Recently, a lot of media and cultural snark has been directed at this image:

GR selfie

(pictured: Geraldo Rivera)

Don’t believe me? Troll around some, maybe for like 15 seconds. People have been saying all kinds of mean things, things like:

Super gross.

No. No, no, no.

I cannot unsee Geraldo Rivera’s naked selfie. So much wrong. So. Much. Wrong.

I thought my grandpa dying was the worst thing to happen today…

Though I’m not providing you with attributions, trust me: these are all quotes. Many of them are much worse, and some come from people who adamantly don’t like to be teased themselves. And a few of them even come from members of sex positive and/or academic communities.

At first, when I had just seen only the image via my twitter feed, I was a little confused and moderately mortified – isn’t this a little mean? who is this guy that everyone’s making fun of? and why do people seem to think it’s ok to shame the hell out of his “naked selfie”? (especially people who should know better)

…because, and I swear to you on my life, I did not recognize this man as Geraldo Rivera at first.

But I figured it out quickly enough when I went to grab the picture… and then a strange thing happened: I got even more pissed/sad-mortified!!

Really? About Geraldo Rivera? yep.

Here’s the thing: I know little to nothing about Geraldo – he’s supposedly a hack journalist, he had (has?) a talk show, one time a long time ago someone threw a chair at him (I think..?) and broke his nose, he’s a lawyer..? But he’s also a person; and, being a person, he has a self image and a sexual expression. And though we may not like him or his overall schtick, that doesn’t make it ok to body and age shame him.

Because we totally did that.

Geraldo has since removed his “70 is the new 50″ tweet and has gone on the defensive, citing tequila as being responsible for his gross lapse in judgement. He seems regretful and embarrassed. But he’s a celebrity and a man so who gives a shit, right?


(pictured: grabbed by me on 7/21, infamous tweet now gone last I looked on 7/23)

Incidentally, we don’t care about lady celebrities either…

Consider Amanda Bynes. I actually think I know less about her than Geraldo. But I do know that she’s gone off the deep end lately, making all kinds of outrageous and offensive statements and generally acting like a bored, privileged, talentless Hollywood actor who deserves our derision..?

Or maybe she’s acting like a woman in crisis in the middle of a nervous breakdown? I don’t know, but maybe that mandatory 5150 hold that happened on Monday is saying something…


(pictured: Amanda Bynes)

Look, I get it. It’s OK to hate on “celebrities” – they have “everything” and we have nothing (??), plus they live in the public eye voluntarily so they’re asking for it. Except for not really.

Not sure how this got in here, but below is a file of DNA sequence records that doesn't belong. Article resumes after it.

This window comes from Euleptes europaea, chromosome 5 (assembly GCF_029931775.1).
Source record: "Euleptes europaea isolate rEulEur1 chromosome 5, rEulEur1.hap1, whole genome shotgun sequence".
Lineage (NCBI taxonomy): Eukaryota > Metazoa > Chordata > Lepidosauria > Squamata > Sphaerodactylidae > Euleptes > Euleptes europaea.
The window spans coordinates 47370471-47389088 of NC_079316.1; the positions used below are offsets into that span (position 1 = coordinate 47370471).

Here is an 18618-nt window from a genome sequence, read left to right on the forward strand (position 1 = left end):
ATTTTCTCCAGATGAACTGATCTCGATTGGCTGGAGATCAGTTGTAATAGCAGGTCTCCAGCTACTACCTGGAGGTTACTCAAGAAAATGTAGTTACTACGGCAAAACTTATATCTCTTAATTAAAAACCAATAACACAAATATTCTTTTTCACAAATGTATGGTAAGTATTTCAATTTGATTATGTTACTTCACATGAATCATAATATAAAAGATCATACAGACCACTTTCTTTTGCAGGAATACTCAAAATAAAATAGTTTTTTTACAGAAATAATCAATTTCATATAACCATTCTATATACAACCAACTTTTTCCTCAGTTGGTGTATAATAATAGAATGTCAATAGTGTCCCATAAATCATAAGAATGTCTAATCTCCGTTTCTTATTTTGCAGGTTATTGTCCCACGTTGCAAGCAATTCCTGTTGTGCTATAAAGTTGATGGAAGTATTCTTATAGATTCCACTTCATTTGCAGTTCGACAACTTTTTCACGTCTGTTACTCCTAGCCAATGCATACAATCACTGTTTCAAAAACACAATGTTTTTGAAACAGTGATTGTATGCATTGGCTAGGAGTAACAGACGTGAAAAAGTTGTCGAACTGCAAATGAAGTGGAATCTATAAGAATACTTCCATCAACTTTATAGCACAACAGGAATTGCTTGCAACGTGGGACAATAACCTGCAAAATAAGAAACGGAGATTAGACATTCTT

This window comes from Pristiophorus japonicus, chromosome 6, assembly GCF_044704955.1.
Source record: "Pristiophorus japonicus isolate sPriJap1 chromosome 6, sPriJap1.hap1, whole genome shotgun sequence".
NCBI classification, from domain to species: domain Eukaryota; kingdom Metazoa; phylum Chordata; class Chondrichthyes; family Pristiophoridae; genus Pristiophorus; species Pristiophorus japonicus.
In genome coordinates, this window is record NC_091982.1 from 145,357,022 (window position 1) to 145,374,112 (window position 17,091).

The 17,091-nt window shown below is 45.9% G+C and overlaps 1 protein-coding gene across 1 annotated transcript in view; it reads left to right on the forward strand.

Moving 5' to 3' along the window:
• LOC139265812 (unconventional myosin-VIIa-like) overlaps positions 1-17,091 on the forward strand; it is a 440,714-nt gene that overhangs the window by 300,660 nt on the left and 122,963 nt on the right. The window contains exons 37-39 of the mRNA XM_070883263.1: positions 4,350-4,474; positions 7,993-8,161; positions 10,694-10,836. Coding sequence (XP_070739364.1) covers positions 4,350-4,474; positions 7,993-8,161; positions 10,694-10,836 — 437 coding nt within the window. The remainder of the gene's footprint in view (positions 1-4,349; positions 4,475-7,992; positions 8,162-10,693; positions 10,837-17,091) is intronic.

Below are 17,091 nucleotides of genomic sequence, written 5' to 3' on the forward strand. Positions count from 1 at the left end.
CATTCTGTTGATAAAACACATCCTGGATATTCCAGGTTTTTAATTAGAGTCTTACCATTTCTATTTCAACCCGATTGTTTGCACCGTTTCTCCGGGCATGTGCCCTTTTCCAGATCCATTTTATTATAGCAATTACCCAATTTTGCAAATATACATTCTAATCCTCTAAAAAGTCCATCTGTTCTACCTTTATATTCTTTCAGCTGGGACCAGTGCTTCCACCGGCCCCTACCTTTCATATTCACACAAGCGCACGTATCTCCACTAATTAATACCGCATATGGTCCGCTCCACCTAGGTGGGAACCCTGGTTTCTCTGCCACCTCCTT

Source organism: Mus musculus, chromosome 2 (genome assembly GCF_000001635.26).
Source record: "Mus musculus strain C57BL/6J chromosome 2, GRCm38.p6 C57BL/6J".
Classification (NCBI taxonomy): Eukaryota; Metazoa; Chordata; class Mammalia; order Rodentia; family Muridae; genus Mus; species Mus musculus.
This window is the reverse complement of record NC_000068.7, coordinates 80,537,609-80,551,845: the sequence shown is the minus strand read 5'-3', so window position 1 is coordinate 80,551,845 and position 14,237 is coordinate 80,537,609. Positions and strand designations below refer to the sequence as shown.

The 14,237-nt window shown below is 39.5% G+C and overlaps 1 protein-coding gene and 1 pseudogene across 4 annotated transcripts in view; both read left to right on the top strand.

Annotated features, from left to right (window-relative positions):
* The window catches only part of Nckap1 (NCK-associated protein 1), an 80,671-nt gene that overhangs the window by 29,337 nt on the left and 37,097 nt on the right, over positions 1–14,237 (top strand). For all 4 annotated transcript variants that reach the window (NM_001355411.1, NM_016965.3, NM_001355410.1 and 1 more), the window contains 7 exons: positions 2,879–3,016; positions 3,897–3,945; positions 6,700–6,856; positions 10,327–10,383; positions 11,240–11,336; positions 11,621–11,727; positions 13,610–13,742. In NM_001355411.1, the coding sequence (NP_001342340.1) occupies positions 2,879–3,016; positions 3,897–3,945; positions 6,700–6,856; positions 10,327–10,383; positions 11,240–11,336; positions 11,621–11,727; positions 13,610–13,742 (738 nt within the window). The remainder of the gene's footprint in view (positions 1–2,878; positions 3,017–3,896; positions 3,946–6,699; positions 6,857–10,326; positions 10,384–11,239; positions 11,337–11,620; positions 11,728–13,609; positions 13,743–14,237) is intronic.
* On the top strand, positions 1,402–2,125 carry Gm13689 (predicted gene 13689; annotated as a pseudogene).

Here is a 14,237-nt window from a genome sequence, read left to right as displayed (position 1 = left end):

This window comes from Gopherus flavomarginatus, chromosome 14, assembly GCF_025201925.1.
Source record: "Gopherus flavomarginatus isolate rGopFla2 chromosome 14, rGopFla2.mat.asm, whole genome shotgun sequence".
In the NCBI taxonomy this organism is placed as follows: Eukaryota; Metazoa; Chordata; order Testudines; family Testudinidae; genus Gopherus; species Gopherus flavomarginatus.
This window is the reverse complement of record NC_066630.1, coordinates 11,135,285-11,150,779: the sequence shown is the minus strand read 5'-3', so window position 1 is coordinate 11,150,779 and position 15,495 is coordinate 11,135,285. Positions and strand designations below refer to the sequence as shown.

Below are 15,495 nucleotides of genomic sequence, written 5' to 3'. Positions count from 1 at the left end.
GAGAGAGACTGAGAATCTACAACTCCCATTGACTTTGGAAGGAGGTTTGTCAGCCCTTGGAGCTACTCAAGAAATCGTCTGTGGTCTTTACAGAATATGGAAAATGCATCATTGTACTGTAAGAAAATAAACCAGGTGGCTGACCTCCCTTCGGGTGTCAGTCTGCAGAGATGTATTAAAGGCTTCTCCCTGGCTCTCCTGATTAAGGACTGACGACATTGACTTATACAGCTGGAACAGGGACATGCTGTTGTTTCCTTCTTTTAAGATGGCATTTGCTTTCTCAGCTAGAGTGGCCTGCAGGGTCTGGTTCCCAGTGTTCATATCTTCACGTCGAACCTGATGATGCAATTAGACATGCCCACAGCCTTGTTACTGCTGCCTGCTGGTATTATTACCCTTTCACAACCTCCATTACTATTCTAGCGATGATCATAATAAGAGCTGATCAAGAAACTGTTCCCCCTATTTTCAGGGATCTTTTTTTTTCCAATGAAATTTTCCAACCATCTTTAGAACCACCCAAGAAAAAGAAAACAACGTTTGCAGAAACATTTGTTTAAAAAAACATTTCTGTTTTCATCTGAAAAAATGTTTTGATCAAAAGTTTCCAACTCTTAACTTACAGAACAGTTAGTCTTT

I remember that Britney Spears meltdown from, like, 20 years ago (jk – 2008)… and then there’s also that long slow LiLo spiral that keeps happening and happening… and I admit I laughed at the trailers for *both* Hustler parodies. But is that ok?

(incidentally, Britney, Lindsay, and Amanda have all been in the public eye since they were pretty much children – consequently, I think “consent” to public scrutiny in these instances is a little muddy)


(pictured: Hustler’s Untrue Hollywood Stories – Lindsay Lohan)

Is it ok to laugh at someone who’s in crisis, even if that person is behaving like an asshole or a dick pic dude? And are those sorts of behaviors qualitatively different when someone seems to be struggling with their mental health? Comparably, is it ok mock a person’s sexual expression, even if it comes in the form of drunken internet foolishness?

I don’t think so, and it bothers me when I see others do it… especially people who should know better and/or would object to such treatment if it were directed at them.

In my view, we should be taking these Amanda- and Geraldo-type opportunities to consider myriad bigger picture issues – money and fame can’t buy mental health… isn’t it interesting that people who have “everything” still experience daily life stresses and struggles, as well as loneliness and insecurity… and what kind of world do we live in that compels us to post semi-naked selfies, sober or otherwise? What does this say about identity, sexualities, and our general concept of the world around us?

It might be easier to laugh, but perhaps it’s more constructive to consider the wider social synergy that involves Amanda, Geraldo, Lindsay, Britney, their selfies… and you?

Reprinted from – Critical Commentary on Adult Production [2010 – 2014]

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